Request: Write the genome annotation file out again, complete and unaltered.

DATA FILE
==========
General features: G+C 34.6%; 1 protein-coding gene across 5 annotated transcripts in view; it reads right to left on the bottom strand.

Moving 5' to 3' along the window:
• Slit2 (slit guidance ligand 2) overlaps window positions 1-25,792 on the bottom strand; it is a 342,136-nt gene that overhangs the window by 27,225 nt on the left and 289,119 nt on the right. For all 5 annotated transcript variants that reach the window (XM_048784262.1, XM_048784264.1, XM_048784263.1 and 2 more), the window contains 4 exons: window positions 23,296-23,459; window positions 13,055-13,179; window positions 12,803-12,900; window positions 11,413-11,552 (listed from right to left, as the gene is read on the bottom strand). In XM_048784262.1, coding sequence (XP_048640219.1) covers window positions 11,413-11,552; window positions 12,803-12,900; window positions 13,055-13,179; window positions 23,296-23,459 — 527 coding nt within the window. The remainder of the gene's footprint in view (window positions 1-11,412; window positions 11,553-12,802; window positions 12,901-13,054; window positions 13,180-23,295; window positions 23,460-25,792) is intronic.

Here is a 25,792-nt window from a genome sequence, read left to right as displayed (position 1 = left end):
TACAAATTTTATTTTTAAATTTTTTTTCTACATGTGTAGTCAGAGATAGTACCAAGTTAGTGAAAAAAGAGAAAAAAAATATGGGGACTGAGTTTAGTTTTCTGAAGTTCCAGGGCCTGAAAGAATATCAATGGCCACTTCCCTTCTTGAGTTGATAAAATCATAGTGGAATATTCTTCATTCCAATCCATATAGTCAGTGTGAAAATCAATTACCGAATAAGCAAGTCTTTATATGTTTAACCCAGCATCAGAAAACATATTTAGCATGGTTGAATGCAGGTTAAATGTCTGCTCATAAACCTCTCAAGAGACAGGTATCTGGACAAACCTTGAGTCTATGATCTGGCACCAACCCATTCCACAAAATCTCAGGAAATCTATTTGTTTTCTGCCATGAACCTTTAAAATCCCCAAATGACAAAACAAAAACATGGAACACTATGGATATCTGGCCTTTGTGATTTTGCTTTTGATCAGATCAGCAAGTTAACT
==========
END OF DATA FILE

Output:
General features: G+C 34.6%; 1 protein-coding gene across 5 annotated transcripts in view; it reads right to left on the bottom strand.

Moving 5' to 3' along the window:
• Slit2 (slit guidance ligand 2) overlaps window positions 1-25,792 on the bottom strand; it is a 342,136-nt gene that overhangs the window by 27,225 nt on the left and 289,119 nt on the right. For all 5 annotated transcript variants that reach the window (XM_048784262.1, XM_048784264.1, XM_048784263.1 and 2 more), the window contains 4 exons: window positions 23,296-23,459; window positions 13,055-13,179; window positions 12,803-12,900; window positions 11,413-11,552 (listed from right to left, as the gene is read on the bottom strand). In XM_048784262.1, coding sequence (XP_048640219.1) covers window positions 11,413-11,552; window positions 12,803-12,900; window positions 13,055-13,179; window positions 23,296-23,459 — 527 coding nt within the window. The remainder of the gene's footprint in view (window positions 1-11,412; window positions 11,553-12,802; window positions 12,901-13,054; window positions 13,180-23,295; window positions 23,460-25,792) is intronic.

Here is a 25,792-nt window from a genome sequence, read left to right as displayed (position 1 = left end):
TACAAATTTTATTTTTAAATTTTTTTTCTACATGTGTAGTCAGAGATAGTACCAAGTTAGTGAAAAAAGAGAAAAAAAATATGGGGACTGAGTTTAGTTTTCTGAAGTTCCAGGGCCTGAAAGAATATCAATGGCCACTTCCCTTCTTGAGTTGATAAAATCATAGTGGAATATTCTTCATTCCAATCCATATAGTCAGTGTGAAAATCAATTACCGAATAAGCAAGTCTTTATATGTTTAACCCAGCATCAGAAAACATATTTAGCATGGTTGAATGCAGGTTAAATGTCTGCTCATAAACCTCTCAAGAGACAGGTATCTGGACAAACCTTGAGTCTATGATCTGGCACCAACCCATTCCACAAAATCTCAGGAAATCTATTTGTTTTCTGCCATGAACCTTTAAAATCCCCAAATGACAAAACAAAAACATGGAACACTATGGATATCTGGCCTTTGTGATTTTGCTTTTGATCAGATCAGCAAGTTAACT